Electronic academic databases and relevant grey literature sources were initially searched in January 2021 and updated in January 2022. Key search terms relating to “children OR young people” AND “mental health OR well-being” AND “Caribbean” were used in CINAHL, Cochrane Library, EMBASE, MEDLINE, PsycINFO, LILACS, Web of Science, OpenGrey, ResearchGate and the first 10 pages of Google. The reference list of key articles and systematic reviews were also scanned for relevant information. A detailed search strategy was published as part of a scoping review [22].

2.2 Eligibility criteria

The inclusion criteria were defined based on the Condition, Context, Population (CoCoPop) framework [31]; Condition—prevalence of mental health symptoms, context—English-speaking Caribbean, and population of interest—CYP. We excluded studies solely focusing on young people above 18 years and studies when it was unclear if a significant proportion of the sample was under 18 years (e.g. university students). Observational studies (e.g. cohort, case–control, cross-sectional studies, or case series) published as full-text articles were considered for inclusion. We excluded review articles, letters and opinions to the editor, studies evaluating prenatal/parental conditions and studies that did not report sufficient data to estimate mental health prevalence. Studies were also excluded if they primarily examined substance-use disorders, autism spectrum disorders, developmental disorders, intellectual impairment or language/communication disorders as these were beyond the scope of this study. Lastly, to focus on CYP in a general population we also excluded studies solely focusing on young people recruited from health services.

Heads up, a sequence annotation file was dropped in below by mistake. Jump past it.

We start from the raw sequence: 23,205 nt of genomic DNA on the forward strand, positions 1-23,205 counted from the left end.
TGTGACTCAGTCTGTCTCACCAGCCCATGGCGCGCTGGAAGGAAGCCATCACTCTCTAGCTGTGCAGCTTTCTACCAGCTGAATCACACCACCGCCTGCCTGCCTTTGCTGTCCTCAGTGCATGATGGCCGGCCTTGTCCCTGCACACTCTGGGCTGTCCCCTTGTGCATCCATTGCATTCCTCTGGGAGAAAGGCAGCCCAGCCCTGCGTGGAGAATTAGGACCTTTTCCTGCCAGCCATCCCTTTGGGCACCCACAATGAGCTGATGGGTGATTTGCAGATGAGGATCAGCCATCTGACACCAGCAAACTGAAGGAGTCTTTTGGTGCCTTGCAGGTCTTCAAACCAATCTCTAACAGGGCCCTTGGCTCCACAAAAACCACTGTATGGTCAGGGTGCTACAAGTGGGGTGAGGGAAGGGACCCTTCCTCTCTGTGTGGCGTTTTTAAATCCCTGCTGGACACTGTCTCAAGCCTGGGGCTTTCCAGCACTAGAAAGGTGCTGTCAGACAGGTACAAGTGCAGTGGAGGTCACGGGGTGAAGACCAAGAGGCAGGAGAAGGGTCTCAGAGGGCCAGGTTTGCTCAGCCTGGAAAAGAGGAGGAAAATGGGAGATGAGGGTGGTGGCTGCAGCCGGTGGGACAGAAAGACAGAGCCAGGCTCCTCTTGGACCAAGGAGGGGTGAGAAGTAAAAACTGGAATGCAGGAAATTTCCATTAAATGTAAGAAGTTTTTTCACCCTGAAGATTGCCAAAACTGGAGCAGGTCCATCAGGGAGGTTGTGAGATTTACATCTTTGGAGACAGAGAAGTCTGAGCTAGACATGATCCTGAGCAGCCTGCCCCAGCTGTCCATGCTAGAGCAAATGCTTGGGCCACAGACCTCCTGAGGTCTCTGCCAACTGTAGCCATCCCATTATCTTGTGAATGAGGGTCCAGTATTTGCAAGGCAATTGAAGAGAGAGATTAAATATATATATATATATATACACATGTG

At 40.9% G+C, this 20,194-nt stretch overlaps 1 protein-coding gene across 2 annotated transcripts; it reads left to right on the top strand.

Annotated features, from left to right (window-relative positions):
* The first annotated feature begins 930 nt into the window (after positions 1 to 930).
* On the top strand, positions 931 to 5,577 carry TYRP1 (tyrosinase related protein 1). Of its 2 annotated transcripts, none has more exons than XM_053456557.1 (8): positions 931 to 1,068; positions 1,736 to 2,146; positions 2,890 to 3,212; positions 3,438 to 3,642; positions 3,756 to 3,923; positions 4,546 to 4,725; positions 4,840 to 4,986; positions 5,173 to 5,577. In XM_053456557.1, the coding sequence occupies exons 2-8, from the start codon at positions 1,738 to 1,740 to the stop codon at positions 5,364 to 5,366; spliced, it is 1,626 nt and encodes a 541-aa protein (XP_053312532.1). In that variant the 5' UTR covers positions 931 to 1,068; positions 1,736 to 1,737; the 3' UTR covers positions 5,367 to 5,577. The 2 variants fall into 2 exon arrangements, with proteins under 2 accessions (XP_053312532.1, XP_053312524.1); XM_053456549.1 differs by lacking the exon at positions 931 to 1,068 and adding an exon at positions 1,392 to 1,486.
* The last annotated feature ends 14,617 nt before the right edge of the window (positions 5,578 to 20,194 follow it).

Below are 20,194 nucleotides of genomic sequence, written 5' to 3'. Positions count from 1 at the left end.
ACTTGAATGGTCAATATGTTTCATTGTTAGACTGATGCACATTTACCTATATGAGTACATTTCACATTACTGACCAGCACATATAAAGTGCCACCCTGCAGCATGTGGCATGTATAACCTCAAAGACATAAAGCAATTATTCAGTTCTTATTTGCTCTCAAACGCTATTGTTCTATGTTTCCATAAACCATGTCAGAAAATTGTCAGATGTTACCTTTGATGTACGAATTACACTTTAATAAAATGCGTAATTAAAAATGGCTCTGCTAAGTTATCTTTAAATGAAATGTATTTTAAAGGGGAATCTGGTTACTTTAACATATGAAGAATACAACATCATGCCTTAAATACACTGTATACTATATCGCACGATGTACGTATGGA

2.3 Study selection process

After duplicates were removed and the eligibility criteria was piloted, the selection process was carried out in three stages by five reviewers (SL, BP, JP, MP, CT). Each record was independently screened by at least two reviewers and involved a third member of the team if unable to reach a consensus. First, titles and abstracts were screened. When both reviewers agreed to “include” or were “unsure” those records were retained for full-text screening. Second, the available full-text articles were read in their entirety and those suitable for the review were selected. Third, an independent researcher (MP), who was not involved in the first two stages of the screening, conducted a 100% verification process to ensure all selected articles met the inclusion criteria. A random sample (66, ~ 25%) of the excluded full text records were also checked for consistency.